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    ABSTRACT: Objectives The purposes of the current study were to test the feasibility of exercise therapy for children with benign epilepsy with centrotemporal spikes (BECTS) and to collect pilot data about the impact of exercise therapy on neurocognitive, emotional, and behavioral outcomes. Methods Ten children with BECTS (9.7 ± 1.42 years) participated in a therapeutic exercise program consisting of ten supervised exercise sessions and home-based exercises for five weeks. Electroencephalography (EEG), seizure frequency, and neurocognitive and psychological factors, including attention, executive function, depression, anxiety, behavioral problems, and quality of life, were assessed before and after the exercise program. Results No clinical symptoms were observed to worsen during the study, demonstrating that the exercise therapy was safe and also feasible. After five weeks of exercise therapy, significant improvements in neurocognitive domains such as simple visual and auditory attention, sustained attention, divided attention, psychomotor speed, and inhibition–disinhibition were observed. Furthermore, parent ratings of internalizing behavioral problems and social problems and mood-related well-being from quality of life improved after exercise therapy. Although not statistically significant, trends were noted toward improvement in children's self-reports of negative mood/somatization, parent reports of somatic complaints, and general health on a quality-of-life measure. Conclusions A five-week structured exercise program was successfully implemented, with preliminary data suggesting beneficial impact on neurocognitive and psychobehavioral function. Exercise therapy should be further evaluated as a part of a comprehensive treatment program for children with benign epilepsy.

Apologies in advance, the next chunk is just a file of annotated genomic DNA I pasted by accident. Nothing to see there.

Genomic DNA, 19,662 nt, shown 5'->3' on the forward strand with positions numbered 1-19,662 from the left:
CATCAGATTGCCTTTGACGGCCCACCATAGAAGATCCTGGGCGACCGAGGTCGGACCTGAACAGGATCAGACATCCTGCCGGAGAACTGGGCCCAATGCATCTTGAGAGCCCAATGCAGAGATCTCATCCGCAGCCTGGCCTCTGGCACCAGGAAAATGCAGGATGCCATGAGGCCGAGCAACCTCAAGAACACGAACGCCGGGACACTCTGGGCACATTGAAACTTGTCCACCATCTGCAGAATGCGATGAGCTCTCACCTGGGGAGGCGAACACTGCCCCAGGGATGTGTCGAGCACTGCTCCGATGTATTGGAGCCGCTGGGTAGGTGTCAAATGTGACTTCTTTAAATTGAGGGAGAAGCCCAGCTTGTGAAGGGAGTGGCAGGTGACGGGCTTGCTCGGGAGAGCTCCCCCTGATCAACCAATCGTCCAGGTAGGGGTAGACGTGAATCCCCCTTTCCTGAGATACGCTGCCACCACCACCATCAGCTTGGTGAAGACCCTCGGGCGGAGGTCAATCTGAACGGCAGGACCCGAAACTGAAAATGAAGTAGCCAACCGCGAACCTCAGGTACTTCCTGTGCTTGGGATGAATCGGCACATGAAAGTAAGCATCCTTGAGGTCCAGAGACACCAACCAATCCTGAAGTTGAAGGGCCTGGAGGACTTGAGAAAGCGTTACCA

Epilepsy & Behavior 08/2014; 37:151–156. DOI:10.1016/j.yebeh.2014.06.017 · 2.26 Impact Factor
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    • "Depression and anxiety disorders are major comorbidities in epilepsy [1] [2] [3] [4] [5] [6]. Several animal models demonstrated that the status epilepticus (SE) observed in epileptic animals induces aggressive, depressive and anxiety-like behaviors [7] [8] [9] [10] [11] [12] [13] [14] supporting the existence of a shared causation of epilepsy and affective disorders. "
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    ABSTRACT: Recent evidence supports a role for the substance P (SP) in the control of anxiety and epilepsy disorders. Aversive stimuli alter SP levels and SP immunoreactivity in limbic regions, suggesting that changes in SP-NK1 receptor signaling may modulate the neuronal excitability involved in seizures and anxiogenesis. The involvement of NK1 receptors of the dorsal hippocampus and lateral septum in the anxiogenic-like effects induced by a single injection of pilocarpine (PILO) was examined in non-convulsive rats evaluated in the elevated plus-maze (EPM). Male Wistar rats were systemically injected with methyl-scopolamine (1mg/kg) followed 30min later by saline or PILO (350mg/kg) and only rats that did not present status epilepticus were used. One month later, vehicle or FK888 (100pmol)-an NK1 receptor antagonist-were infused in the dorsal hippocampus or the lateral septum of the rats and then behaviorally evaluated in the EPM. Previous treatment with PILO decreased the time spent in and the frequency of entries in the open arms of the EPM, besides altering risk-assessment behaviors such as the number of unprotected head-dipping, protected stretch-attend postures and the frequency of open-arms end activity, showing thus a long-lasting anxiogenic-like profile. FK888 did not show any effect per se but inhibited the anxiogenic responses induced by PILO when injected into the dorsal hippocampus, but not into the lateral septum. Our data suggest that SP-NK1 receptor signalling of the dorsal hippocampus is involved in the anxiogenic-like profile induced by PILO in rats evaluated in the EPM test.
    Behavioural brain research 02/2014; 265. DOI:10.1016/j.bbr.2014.01.050 · 3.03 Impact Factor